KIEV — President Viktor Yanukovych pressed the European Union on Thursday to conclude a milestone political and trade deal with Ukraine this year, but he gave no ground on a key EU demand that he free jailed opponent Yulia Tymoshenko.
Yanukovych made his call in a state-of-the-nation address issued in text form only, stirring the anger of pro-Tymoshenko lawmakers who demanded he appear in person to deliver it.
Kiev would like to sign agreements with the EU on political association and free trade at a summit with other east European states in November in the Lithuanian capital Vilnius.
But the 27-member bloc first wants more tangible proof of Ukraine's commitment to democratic reforms, including the release of Tymoshenko, a former prime minister and Yanukovych's fiercest opponent, from a seven-year jail sentence.
The free-trade agreement potentially on offer from the EU would open up a huge market for Ukrainian exports — steel, grain, chemicals and food products — and provide a powerful spur for much-needed foreign investment.
"Concluding the agreement on association for Ukraine … will shift our state's cooperation with the EU onto a qualitatively new level of political association and economic integration," Yanukovych said in his address.
"We hope that it will be signed at the Vilnius 'Eastern Partnership' summit at the end of 2013," he said.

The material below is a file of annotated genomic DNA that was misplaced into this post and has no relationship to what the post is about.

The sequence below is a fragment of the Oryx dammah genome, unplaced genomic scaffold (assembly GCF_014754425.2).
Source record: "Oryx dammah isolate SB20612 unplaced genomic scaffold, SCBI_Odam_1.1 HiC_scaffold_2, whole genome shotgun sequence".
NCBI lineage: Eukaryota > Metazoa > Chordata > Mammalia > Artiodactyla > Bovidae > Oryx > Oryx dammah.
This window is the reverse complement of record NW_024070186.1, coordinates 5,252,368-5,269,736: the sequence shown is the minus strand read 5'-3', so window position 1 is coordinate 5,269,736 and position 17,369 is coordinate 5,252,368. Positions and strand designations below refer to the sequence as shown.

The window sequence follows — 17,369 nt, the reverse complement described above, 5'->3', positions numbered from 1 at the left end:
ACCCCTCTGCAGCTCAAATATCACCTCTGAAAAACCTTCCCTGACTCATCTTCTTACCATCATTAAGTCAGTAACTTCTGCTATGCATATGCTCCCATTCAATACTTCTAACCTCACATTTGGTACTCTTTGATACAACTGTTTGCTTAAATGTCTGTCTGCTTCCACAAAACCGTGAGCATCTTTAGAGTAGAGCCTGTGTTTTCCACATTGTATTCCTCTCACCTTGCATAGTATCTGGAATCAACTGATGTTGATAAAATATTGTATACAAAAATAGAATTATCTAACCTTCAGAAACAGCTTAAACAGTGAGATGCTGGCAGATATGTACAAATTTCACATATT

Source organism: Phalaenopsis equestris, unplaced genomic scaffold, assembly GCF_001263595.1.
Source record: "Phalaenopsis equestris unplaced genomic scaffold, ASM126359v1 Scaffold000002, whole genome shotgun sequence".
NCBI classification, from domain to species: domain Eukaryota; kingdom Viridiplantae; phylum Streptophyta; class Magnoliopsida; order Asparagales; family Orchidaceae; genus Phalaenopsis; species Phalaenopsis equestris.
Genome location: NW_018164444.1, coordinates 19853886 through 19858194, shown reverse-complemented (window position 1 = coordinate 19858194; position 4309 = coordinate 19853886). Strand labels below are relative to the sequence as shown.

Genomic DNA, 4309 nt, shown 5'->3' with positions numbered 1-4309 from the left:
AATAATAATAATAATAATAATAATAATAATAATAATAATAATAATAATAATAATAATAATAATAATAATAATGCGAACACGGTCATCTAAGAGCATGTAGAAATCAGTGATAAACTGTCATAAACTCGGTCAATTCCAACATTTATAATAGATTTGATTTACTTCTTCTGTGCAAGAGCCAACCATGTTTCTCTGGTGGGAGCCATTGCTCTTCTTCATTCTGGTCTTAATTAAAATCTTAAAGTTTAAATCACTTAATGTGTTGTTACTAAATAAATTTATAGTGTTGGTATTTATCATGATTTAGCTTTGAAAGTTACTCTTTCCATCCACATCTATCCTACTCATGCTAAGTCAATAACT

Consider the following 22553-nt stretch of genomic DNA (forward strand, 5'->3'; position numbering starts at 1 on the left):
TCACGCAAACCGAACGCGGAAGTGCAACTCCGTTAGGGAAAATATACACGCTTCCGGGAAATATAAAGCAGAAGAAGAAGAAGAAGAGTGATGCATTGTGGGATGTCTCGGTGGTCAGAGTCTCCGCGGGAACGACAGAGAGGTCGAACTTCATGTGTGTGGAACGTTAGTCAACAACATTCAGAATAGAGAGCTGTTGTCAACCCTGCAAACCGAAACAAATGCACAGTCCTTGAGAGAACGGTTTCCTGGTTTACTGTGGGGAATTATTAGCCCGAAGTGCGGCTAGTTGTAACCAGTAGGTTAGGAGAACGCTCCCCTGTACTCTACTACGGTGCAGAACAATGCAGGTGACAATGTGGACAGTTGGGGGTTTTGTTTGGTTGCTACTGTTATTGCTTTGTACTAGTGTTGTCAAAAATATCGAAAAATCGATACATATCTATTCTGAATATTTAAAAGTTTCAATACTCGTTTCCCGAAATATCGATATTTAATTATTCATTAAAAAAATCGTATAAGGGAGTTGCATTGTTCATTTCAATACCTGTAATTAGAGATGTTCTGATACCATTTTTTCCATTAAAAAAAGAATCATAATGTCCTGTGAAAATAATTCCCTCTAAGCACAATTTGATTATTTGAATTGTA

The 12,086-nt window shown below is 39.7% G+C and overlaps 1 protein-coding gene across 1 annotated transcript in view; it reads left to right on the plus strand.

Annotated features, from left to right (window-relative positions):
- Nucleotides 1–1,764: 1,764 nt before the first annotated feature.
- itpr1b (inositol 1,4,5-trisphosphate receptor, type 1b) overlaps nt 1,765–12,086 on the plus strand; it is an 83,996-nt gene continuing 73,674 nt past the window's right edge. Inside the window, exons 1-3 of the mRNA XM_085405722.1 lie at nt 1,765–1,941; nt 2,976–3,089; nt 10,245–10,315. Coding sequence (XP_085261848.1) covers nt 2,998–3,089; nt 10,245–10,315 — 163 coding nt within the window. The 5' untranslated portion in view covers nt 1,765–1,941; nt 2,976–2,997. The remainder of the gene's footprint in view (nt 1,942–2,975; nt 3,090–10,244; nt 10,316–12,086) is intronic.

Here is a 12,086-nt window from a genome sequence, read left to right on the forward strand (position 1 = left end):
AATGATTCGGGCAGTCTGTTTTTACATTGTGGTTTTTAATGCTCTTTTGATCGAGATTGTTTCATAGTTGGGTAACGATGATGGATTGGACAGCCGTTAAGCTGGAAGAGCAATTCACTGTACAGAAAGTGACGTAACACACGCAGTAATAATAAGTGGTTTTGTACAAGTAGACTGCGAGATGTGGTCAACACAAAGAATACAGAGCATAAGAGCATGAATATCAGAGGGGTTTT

He made no mention of Tymoshenko or of the EU conditions for signing the association agreement.
Tymoshenko, the 52-year-old heroine of the 2004 "Orange Revolution" street protests that overturned an election rigged in Yanukovych's favor, was sentenced in October 2011 for abuse of office linked to a 2009 gas deal she brokered with Russia.
The EU says her sentence smacks of political vengeance by Yanukovych and use of "selective justice."
Yanukovych's comments followed Ukraine's signing of a deal to secure observer status in a Russia-led Customs Union trade bloc that also includes two other former Soviet republics, Belarus and Kazakhstan.
Ukraine has come under pressure from Russia to join the Customs Union, a move that would bring it much-needed cheaper gas from its main energy provider, but has resisted because it would not be compatible with an EU free trade agreement.
As the clock ticks down towards the Vilnius summit, EU diplomats say pressure is growing on Yanukovych to review his hardline stance on Tymoshenko and bring about her release.
In April, Yanukovych won rare praise from the West for freeing former interior minister Yuri Lutsenko — a Tymoshenko ally — from a four-year sentence for abuse of office.
But Tymoshenko is a much tougher case. If she were freed and politically rehabilitated she could mount a formidable challenge for the presidency when Yanukovych seeks re-election in 2015.
EU heavyweight Germany has offered to provide Tymoshenko with medical treatment in Berlin for chronic back problems she has suffered for most of her time in detention.
Some analysts see this as a possible solution that would allow Yanukovych to clinch a deal with the EU while also ensuring that Tymoshenko, who ran him close for the presidency in February 2010, remains out of the political running in 2015.
"The only and most likely option is for Tymoshenko to go abroad for medical treatment. Negotiations are going on about this including with Tymoshenko herself," said Volodymyr Fesenko, analyst of the Penta political think tank.
"It is the only variant which can be acceptable to Europe and the Ukrainian leadership. Other possibilities, for example freeing Tymoshenko and dropping criminal charges against her, are extremely unlikely," he said.